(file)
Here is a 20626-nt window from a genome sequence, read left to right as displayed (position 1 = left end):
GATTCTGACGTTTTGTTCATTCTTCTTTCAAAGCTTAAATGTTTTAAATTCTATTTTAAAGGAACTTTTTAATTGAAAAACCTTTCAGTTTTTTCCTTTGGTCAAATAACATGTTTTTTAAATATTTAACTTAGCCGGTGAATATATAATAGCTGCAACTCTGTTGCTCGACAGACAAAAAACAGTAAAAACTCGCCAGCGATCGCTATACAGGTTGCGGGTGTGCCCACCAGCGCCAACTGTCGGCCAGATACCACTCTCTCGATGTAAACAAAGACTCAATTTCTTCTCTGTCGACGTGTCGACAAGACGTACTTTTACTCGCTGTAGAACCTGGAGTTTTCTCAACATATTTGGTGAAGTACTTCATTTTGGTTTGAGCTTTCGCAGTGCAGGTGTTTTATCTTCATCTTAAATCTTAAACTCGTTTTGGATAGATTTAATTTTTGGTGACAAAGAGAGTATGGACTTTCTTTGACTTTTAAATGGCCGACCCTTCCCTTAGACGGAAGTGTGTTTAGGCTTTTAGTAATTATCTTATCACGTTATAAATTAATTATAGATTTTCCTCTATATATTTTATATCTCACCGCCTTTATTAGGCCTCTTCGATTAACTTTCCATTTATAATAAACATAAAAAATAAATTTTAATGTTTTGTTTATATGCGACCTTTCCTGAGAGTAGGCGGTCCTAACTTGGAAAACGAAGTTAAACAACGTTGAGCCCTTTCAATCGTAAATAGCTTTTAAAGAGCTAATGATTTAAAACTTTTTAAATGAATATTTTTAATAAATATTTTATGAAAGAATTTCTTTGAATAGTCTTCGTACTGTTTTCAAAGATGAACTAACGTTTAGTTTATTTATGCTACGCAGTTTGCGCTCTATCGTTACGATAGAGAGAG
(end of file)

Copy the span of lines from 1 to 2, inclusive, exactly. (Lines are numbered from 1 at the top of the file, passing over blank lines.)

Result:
Here is a 20626-nt window from a genome sequence, read left to right as displayed (position 1 = left end):
GATTCTGACGTTTTGTTCATTCTTCTTTCAAAGCTTAAATGTTTTAAATTCTATTTTAAAGGAACTTTTTAATTGAAAAACCTTTCAGTTTTTTCCTTTGGTCAAATAACATGTTTTTTAAATATTTAACTTAGCCGGTGAATATATAATAGCTGCAACTCTGTTGCTCGACAGACAAAAAACAGTAAAAACTCGCCAGCGATCGCTATACAGGTTGCGGGTGTGCCCACCAGCGCCAACTGTCGGCCAGATACCACTCTCTCGATGTAAACAAAGACTCAATTTCTTCTCTGTCGACGTGTCGACAAGACGTACTTTTACTCGCTGTAGAACCTGGAGTTTTCTCAACATATTTGGTGAAGTACTTCATTTTGGTTTGAGCTTTCGCAGTGCAGGTGTTTTATCTTCATCTTAAATCTTAAACTCGTTTTGGATAGATTTAATTTTTGGTGACAAAGAGAGTATGGACTTTCTTTGACTTTTAAATGGCCGACCCTTCCCTTAGACGGAAGTGTGTTTAGGCTTTTAGTAATTATCTTATCACGTTATAAATTAATTATAGATTTTCCTCTATATATTTTATATCTCACCGCCTTTATTAGGCCTCTTCGATTAACTTTCCATTTATAATAAACATAAAAAATAAATTTTAATGTTTTGTTTATATGCGACCTTTCCTGAGAGTAGGCGGTCCTAACTTGGAAAACGAAGTTAAACAACGTTGAGCCCTTTCAATCGTAAATAGCTTTTAAAGAGCTAATGATTTAAAACTTTTTAAATGAATATTTTTAATAAATATTTTATGAAAGAATTTCTTTGAATAGTCTTCGTACTGTTTTCAAAGATGAACTAACGTTTAGTTTATTTATGCTACGCAGTTTGCGCTCTATCGTTACGATAGAGAGAG